Mono Lake

I’m back on the road again, this time in Lee Vining, California where I will be joining a night photography workshop led by Michael Frye. The class starts tomorrow, but that shouldn’t be reason not to go out at sunrise, especially when the body clock is on Eastern Time and something like Mono Lake is a short distance away. The one downside of this area is Internet poverty. So this will have to be a small post so it can fit through the little bitty Wi-Fi pipes that are available.

Kent Mono Lake Blog 01

Mono Lake at Dawn

(Technical Data: Nikon D800E on tripod with 24-70mm lens extended to 70mm; exposure: 1/40th sec. @ f/4.0, ISO 400, Time of day: 5:46 AM)

18 thoughts on “Mono Lake

  1. Hi Robin, nice image! While you are busy shooting amazing landscapes, Laurie and I will be having dinner together tomorrow night. BTW, Rainier was great, but socked in and foggy for most of the visit. Great reason to go back. Amazing wildflowers.
    Michele

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  2. BEWARE! I did a night photo workshop in the Adirondacks and also took advantage of sunrise while I was there. I was never so tired in my life. I had to crawl into my back seat at a rest stop. All the coffee in the world couldn’t keep me awake! Have fun! I like your sunrise shot!

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    • Thanks for the warning. No sunrise shenanigans today, we are scheduled to be back by 1:00 AM tomorrow. But as I look at the class schedule, I see we have a night session ending at 1:00 Am followed by an optional 5:00 AM departure for a sunrise shot. Should be an interesting group dynamics study to see how many take the option.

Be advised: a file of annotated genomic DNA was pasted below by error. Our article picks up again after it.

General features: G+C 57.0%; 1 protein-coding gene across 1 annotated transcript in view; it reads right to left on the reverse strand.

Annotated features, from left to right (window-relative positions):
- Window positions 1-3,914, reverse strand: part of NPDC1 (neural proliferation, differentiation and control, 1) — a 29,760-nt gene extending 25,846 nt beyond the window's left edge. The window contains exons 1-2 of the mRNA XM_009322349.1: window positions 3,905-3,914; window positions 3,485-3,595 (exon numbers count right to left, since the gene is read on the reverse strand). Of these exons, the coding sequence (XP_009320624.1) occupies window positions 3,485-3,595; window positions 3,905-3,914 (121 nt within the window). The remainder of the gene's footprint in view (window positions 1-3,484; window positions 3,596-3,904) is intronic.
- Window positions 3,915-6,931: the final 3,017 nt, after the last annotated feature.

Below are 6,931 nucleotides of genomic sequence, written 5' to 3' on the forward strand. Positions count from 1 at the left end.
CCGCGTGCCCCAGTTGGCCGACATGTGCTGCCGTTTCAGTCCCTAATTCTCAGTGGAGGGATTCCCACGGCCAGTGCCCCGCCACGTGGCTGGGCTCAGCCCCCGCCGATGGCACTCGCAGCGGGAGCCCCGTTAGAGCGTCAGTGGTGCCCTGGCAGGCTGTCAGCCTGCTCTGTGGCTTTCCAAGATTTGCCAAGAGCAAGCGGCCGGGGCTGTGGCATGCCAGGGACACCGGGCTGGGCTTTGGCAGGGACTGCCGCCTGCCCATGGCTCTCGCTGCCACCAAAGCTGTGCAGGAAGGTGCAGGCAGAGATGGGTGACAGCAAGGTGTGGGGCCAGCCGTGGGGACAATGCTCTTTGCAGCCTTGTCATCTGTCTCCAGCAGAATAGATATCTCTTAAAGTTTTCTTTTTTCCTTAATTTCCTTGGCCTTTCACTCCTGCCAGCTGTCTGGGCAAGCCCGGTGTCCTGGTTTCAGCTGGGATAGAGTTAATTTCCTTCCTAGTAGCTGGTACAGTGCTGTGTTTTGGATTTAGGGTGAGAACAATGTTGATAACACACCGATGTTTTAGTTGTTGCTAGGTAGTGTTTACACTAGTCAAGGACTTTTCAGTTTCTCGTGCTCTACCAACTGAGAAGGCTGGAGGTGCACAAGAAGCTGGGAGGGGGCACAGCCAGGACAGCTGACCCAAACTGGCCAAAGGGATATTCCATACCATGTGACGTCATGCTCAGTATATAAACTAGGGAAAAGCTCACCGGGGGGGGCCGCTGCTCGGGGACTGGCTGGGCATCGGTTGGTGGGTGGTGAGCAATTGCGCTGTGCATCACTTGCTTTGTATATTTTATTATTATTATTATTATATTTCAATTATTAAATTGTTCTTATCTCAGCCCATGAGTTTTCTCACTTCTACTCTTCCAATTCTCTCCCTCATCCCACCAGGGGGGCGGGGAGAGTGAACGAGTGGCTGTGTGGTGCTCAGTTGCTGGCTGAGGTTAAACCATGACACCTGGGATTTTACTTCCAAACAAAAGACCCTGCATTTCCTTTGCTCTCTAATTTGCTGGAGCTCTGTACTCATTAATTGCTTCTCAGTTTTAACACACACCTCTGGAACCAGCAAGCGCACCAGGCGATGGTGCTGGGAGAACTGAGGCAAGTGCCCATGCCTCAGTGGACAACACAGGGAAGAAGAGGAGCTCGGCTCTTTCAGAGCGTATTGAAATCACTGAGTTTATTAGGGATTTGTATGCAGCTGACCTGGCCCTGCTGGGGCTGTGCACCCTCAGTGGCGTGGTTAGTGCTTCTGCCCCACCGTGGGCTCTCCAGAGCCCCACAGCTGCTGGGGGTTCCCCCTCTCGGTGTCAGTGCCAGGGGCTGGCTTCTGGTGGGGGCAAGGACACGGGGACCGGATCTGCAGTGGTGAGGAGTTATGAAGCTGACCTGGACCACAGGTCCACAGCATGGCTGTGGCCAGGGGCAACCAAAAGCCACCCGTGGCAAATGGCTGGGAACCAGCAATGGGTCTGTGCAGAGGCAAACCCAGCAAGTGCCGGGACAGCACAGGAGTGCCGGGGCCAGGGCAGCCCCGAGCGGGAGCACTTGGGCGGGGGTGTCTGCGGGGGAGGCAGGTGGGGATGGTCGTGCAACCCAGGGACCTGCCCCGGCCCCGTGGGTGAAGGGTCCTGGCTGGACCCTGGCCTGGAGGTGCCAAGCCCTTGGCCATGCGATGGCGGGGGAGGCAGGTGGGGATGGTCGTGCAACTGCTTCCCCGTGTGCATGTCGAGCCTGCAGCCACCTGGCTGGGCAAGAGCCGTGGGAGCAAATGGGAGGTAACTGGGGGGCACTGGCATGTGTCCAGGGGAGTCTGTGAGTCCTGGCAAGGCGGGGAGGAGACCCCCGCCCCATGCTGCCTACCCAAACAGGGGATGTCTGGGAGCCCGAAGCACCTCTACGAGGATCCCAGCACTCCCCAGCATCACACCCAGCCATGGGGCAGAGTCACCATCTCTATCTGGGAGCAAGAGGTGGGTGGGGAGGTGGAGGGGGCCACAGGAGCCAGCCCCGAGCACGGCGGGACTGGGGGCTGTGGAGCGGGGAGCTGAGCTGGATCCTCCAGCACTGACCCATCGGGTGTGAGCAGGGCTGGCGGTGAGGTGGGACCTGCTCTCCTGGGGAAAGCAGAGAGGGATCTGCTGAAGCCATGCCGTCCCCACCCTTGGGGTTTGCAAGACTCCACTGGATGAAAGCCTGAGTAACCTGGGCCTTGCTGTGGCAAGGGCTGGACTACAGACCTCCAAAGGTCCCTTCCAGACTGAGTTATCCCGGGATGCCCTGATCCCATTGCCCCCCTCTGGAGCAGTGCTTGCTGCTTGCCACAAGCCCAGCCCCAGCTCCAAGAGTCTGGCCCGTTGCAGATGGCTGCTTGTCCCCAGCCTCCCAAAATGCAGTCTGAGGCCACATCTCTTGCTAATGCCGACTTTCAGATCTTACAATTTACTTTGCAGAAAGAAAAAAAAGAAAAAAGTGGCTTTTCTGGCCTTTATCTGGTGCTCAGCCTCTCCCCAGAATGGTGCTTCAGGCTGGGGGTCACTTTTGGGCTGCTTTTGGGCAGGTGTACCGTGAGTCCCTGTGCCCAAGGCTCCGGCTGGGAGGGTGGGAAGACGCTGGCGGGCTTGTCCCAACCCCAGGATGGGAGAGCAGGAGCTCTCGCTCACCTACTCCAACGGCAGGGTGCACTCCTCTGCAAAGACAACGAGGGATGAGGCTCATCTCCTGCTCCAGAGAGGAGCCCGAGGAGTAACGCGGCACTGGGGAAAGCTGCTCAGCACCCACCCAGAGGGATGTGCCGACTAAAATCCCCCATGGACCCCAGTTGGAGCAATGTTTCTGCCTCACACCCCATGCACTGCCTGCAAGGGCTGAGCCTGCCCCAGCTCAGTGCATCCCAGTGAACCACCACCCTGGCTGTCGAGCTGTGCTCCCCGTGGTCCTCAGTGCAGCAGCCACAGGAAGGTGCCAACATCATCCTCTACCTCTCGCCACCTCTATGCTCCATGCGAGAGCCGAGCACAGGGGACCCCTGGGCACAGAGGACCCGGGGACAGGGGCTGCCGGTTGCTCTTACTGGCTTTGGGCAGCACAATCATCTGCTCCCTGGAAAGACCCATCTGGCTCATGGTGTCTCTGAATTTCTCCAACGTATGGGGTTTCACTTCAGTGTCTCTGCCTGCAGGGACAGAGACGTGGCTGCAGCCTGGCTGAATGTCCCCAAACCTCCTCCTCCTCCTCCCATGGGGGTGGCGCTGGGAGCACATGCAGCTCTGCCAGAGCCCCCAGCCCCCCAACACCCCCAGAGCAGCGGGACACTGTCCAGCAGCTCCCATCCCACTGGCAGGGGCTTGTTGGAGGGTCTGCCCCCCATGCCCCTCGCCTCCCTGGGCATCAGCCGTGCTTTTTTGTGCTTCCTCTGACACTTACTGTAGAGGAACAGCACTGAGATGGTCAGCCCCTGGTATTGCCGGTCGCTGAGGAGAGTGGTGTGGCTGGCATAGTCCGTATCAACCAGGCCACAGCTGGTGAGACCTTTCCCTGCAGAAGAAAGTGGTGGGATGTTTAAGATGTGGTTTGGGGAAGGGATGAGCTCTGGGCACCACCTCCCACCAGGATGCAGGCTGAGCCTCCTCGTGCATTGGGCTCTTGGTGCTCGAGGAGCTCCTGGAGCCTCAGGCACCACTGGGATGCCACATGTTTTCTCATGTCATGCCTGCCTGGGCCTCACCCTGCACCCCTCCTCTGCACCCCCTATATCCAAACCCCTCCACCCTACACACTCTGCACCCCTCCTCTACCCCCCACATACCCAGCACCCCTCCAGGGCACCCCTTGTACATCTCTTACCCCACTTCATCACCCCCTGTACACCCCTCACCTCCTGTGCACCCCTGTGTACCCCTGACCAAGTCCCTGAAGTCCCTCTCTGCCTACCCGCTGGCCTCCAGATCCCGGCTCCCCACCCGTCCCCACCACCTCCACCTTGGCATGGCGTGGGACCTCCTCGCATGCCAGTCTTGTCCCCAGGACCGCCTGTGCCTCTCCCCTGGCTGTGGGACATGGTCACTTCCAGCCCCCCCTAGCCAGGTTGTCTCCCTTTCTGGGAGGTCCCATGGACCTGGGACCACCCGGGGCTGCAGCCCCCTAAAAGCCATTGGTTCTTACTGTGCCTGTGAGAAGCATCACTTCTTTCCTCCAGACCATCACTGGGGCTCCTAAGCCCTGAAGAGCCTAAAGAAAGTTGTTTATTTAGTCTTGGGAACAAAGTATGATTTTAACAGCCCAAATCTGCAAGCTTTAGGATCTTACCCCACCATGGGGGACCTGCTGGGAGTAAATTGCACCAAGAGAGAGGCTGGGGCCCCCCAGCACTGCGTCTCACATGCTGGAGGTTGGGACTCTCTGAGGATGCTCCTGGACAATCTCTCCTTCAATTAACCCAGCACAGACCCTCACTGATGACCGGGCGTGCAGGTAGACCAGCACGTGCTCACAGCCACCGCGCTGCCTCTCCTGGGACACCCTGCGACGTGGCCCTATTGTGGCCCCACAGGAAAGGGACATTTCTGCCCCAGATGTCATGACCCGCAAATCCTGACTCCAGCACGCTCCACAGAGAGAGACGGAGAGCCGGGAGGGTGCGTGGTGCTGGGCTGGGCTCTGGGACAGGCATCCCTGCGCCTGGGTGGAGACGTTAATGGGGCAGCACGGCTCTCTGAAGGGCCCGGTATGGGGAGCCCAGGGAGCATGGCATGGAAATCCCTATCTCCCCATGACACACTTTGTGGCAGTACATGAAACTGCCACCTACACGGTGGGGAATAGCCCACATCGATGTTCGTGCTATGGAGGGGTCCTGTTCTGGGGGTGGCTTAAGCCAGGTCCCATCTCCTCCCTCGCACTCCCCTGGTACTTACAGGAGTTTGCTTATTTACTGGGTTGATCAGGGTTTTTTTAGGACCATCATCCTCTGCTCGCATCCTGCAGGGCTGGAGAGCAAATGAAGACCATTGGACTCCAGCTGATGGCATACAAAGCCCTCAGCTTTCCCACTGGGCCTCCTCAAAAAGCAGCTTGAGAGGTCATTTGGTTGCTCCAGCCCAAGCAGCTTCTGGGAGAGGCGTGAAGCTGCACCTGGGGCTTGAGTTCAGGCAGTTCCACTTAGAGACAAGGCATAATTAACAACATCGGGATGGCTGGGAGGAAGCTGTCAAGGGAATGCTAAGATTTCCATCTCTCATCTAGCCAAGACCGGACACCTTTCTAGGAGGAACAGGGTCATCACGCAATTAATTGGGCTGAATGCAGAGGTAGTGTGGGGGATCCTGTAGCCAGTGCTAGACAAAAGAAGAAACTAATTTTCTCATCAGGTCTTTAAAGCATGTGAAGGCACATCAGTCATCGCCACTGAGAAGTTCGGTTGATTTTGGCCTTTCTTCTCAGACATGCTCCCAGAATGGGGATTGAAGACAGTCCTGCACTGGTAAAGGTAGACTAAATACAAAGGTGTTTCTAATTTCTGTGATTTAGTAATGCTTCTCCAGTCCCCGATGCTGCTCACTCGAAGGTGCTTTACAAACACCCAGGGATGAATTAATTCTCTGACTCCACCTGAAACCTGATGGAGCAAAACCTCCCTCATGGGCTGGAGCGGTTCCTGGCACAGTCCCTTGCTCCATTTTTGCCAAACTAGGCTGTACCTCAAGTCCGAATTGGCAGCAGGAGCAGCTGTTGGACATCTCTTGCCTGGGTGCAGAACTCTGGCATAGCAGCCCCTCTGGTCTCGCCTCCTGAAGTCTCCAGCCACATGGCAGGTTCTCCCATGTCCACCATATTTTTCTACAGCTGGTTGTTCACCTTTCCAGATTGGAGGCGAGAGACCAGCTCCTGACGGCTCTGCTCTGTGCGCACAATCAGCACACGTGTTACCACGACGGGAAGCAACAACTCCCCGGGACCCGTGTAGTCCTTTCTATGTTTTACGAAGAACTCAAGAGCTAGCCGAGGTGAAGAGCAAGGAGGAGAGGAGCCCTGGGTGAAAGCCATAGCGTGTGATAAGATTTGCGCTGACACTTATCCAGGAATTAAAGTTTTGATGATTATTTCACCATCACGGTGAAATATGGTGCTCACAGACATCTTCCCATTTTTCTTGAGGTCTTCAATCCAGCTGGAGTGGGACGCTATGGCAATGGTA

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  3. Robin, I can’t believe how many posts I have missed seeing! So beware, over the next few days you’ll be getting a lot of comments from me. Actually, I played catch up with another blogging buddy last week – I left so many comments that Akizmet (or whatever it’s called) flagged my comments as spam. I thought that was hysterical…

    Anyway, to the beautiful photo at hand. Leaving aside the fact that you were up at oh-dark-hundred (do others say that, or is it just my family?), I’m curious about your choice of f-stop. How did you manage to get such great depth of field shooting at f/4??

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    • Hi, Stacy, not to worry. Comments are always appreciated. It’s nice to know that people are checking the posts. You won’t be getting any spam notices from me;-) Regarding the time, our phrase here is OH-Dark-Thirty, but the word “hundred” is probably more appropriate, especially for folks attuned to the 24-hour system. The depth of field may be more apparent than real. There isn’t much in the foreground and the image is fairly small here.

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